Today’s data-intensive applications require a completely new approach to data management. Data-intensive applications share four qualities that are critical to meet user requirements and expectations - ultra-fast ingest, low latency, high concurrency and fast analytics. Often in real-time with streaming data. 
This moment in time is a pivotal shift in the database industry. With the release of 7.5, SingleStore becomes the first and only database to combine two critical capabilities - separation of storage and compute plus system of record into a single platform. These capabilities, combined with the Universal Storage technology, enable both transactional and analytical workloads in  the same hybrid multi-cloud platform. At speeds your current database can only dream of.

Resilience in the Face of Failure

Failures happen. They can be hardware failures, application bugs, human errors, or acts of nature.  No matter what happens you want your data to be safe and protected at multiple levels.  SingleStore has always provided the ability to backup your data. But you can only restore to the points when you last took a backup. In 7.5 we are introducing Point-in-time-Recovery (PITR). PITR allows the user to pick an exact point in time to restore to, down to the microsecond.  PITR is built on top of the separation of storage and compute (described below). 
When you're using PITR, all data is automatically and continuously sent to object storage. This gives you a continuous backup with no extra effort. SingleStore 7.5 will support persistent storage using AWS S3 for cloud deployment and Ceph (an S3-compatible object store) for self-hosted deployment. More public cloud object store support will come later in the year. Customers can now operate their SingleStore databases with the comfort that they can go back in time to any specific point and restore any data lost from user error or failure.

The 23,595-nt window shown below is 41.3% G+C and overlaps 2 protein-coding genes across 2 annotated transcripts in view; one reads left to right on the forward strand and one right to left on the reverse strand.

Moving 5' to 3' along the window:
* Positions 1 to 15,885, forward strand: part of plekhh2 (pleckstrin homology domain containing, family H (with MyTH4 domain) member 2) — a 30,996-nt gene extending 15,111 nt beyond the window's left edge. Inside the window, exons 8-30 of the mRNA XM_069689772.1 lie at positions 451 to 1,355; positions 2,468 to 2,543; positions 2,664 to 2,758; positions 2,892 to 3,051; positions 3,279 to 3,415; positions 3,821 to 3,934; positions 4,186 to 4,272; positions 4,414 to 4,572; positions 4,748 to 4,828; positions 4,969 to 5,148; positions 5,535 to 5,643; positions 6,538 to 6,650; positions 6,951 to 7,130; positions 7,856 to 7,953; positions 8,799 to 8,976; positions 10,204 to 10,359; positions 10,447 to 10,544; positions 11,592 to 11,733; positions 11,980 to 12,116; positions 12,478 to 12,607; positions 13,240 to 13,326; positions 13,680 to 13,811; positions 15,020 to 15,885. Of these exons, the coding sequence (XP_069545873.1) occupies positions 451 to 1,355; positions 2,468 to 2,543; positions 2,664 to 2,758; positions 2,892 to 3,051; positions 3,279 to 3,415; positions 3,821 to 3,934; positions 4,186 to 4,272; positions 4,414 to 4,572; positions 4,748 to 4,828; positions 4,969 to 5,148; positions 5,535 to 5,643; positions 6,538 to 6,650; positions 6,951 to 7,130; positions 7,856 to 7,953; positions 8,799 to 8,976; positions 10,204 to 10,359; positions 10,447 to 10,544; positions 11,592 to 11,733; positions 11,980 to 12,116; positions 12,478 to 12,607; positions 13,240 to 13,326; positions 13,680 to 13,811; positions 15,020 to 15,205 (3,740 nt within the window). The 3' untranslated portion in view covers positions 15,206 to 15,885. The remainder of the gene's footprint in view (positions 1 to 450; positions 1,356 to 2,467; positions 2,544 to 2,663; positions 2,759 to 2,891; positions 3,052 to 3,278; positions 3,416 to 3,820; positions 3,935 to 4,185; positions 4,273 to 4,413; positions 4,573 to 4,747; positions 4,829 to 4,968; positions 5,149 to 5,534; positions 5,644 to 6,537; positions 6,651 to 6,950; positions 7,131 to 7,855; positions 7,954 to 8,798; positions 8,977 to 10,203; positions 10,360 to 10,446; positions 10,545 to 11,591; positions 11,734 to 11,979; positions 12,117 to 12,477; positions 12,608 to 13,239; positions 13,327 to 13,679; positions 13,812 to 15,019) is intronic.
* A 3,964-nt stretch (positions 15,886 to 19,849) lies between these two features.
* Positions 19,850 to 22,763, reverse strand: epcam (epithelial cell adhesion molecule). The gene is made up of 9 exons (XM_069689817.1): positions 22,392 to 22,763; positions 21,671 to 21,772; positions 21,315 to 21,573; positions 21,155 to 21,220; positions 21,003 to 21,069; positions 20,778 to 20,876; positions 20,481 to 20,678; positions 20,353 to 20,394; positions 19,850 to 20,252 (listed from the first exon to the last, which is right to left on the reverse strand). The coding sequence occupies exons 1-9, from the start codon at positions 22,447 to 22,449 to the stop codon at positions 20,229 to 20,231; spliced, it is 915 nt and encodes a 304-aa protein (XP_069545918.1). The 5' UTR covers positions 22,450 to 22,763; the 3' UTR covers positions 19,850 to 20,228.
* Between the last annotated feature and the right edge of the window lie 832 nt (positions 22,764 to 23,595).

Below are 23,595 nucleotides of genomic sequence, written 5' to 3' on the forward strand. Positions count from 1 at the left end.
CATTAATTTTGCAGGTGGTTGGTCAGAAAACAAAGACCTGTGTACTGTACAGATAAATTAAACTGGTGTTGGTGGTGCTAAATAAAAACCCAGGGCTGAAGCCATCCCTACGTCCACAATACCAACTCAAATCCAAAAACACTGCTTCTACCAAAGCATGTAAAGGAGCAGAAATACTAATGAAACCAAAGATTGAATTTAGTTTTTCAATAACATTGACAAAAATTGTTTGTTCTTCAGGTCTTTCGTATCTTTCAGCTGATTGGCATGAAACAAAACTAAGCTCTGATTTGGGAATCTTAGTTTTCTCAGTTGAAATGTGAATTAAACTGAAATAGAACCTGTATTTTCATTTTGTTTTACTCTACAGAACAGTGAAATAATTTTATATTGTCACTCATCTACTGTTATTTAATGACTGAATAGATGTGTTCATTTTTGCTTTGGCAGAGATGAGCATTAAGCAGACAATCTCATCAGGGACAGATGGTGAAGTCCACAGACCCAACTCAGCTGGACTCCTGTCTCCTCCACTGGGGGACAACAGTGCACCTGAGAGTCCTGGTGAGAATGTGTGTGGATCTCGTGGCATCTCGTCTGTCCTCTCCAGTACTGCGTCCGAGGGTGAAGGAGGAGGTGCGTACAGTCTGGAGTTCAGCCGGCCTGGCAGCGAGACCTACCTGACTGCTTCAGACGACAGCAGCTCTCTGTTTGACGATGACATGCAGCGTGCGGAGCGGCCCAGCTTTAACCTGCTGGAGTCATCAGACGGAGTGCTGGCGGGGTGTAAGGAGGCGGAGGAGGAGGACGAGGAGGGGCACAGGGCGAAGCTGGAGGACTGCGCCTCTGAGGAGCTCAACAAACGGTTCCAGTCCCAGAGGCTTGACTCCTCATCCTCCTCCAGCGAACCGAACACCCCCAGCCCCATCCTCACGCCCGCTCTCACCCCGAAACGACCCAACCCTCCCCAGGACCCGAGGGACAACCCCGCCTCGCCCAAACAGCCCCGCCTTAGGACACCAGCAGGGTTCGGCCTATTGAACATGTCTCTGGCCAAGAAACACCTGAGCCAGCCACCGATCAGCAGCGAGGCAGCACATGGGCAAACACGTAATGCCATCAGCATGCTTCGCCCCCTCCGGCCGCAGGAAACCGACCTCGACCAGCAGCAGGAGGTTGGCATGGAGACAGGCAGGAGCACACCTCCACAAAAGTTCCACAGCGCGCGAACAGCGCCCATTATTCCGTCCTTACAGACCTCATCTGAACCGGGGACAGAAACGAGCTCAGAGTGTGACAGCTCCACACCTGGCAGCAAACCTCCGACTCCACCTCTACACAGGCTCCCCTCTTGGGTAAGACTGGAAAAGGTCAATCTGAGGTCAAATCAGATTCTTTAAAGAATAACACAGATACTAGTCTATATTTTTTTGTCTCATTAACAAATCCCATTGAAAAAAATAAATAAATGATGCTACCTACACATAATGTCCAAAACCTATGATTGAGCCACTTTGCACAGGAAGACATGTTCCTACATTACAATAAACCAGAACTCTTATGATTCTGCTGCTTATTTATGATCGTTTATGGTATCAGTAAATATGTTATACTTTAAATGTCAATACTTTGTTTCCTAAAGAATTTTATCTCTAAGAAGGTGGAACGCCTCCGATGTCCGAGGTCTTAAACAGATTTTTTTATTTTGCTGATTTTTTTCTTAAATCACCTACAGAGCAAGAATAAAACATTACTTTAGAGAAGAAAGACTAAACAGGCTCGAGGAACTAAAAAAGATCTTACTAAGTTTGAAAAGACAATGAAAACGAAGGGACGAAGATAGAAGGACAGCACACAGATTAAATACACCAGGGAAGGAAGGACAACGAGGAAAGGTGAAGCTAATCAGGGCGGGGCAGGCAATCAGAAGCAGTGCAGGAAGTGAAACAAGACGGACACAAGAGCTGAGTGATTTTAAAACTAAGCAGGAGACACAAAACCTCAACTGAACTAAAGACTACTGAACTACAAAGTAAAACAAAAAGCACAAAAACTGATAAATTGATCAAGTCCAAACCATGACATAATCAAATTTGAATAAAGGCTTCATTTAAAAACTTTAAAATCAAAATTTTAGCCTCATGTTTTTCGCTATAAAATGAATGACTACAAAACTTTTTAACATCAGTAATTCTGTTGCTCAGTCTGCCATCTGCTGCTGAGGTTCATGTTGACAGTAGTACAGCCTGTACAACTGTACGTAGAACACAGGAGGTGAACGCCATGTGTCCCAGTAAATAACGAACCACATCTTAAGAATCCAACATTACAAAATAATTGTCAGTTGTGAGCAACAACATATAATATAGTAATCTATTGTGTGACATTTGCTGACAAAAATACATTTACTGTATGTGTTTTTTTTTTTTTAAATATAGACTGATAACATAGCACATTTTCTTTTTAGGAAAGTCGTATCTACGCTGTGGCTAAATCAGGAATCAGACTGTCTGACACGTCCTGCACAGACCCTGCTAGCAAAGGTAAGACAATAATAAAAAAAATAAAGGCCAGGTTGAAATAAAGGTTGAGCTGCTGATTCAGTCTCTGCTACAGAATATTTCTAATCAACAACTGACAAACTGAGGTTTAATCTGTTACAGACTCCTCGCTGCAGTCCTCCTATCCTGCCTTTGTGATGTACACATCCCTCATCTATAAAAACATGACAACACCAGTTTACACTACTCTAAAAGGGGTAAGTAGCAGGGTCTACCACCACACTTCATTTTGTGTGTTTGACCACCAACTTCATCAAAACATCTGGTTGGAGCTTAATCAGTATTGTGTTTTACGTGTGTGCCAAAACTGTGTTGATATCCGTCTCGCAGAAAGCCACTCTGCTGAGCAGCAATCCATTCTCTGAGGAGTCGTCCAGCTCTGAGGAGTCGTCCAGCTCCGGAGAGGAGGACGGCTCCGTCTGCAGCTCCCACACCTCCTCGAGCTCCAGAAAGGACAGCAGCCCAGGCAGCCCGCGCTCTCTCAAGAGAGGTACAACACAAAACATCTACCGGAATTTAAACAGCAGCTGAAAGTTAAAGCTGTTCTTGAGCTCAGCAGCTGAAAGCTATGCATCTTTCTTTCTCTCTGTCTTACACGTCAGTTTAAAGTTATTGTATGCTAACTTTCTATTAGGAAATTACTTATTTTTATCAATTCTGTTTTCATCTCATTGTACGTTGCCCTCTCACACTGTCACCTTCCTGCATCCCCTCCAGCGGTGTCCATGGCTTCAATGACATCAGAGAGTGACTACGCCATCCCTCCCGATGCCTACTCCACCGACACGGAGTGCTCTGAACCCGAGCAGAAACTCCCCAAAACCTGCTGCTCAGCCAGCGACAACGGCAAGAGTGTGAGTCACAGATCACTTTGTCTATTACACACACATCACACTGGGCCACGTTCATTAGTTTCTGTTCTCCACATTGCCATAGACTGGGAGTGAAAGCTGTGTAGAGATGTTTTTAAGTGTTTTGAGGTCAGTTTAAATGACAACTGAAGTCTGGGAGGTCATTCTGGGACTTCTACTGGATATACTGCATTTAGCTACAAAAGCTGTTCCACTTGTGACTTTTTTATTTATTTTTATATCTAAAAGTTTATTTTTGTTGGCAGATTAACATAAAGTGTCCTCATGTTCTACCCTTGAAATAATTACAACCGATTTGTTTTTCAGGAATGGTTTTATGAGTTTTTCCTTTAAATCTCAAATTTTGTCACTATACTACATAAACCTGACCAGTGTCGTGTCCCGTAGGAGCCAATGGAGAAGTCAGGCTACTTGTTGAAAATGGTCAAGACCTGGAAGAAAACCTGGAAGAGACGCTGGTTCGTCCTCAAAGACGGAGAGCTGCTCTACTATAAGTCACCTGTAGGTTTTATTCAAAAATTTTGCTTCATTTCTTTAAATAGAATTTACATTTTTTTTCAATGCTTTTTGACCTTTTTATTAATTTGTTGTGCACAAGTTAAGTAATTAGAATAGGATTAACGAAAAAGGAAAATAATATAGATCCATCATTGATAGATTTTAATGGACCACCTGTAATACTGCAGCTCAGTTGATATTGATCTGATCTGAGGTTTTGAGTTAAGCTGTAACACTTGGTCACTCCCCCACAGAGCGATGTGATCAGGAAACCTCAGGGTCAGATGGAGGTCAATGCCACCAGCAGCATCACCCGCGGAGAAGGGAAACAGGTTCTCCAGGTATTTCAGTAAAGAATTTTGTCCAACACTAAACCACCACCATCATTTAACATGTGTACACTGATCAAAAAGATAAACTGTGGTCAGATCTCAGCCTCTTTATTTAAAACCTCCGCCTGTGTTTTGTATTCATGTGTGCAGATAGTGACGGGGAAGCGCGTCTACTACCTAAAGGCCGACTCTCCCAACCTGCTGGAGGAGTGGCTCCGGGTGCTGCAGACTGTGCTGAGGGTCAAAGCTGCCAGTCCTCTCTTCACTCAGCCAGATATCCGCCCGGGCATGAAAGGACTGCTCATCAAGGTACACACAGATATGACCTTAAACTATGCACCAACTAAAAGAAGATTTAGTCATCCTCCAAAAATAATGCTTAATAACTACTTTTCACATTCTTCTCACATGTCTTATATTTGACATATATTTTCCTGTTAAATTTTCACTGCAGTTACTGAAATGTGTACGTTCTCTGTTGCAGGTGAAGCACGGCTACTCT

Staying online is also a key capability for many of our customers.  Now, in 7.5 the Backup operation is lock free, enabling the operation to be truly transparent to the application. In addition, we have added new progress reporting capabilities to the Backup and Rebalance operations to give greater visibility to the administrator of the cluster.

Universal Storage: Achieving the SingleStore Vision, One Database for all your Workloads. 

SingleStore Universal Storage is a single kind of table that can support analytical and transactional workloads. For decades, many believed that you needed special databases and technology for analytical vs. transactional workloads. SingleStore has proved that wrong. 
With our 7.5 release, we're delivering the fourth installment of Universal Storage Technology, with support for multi-column keys, and making columnstore the default table type for new installations. We're proud to say all the major features of Universal Storage are done.  Developers no longer have to make difficult design tradeoffs when designing their schema. They simply type “CREATE TABLE” and focus on building their application.
The 7.5 release adds the key remaining features to make this possible: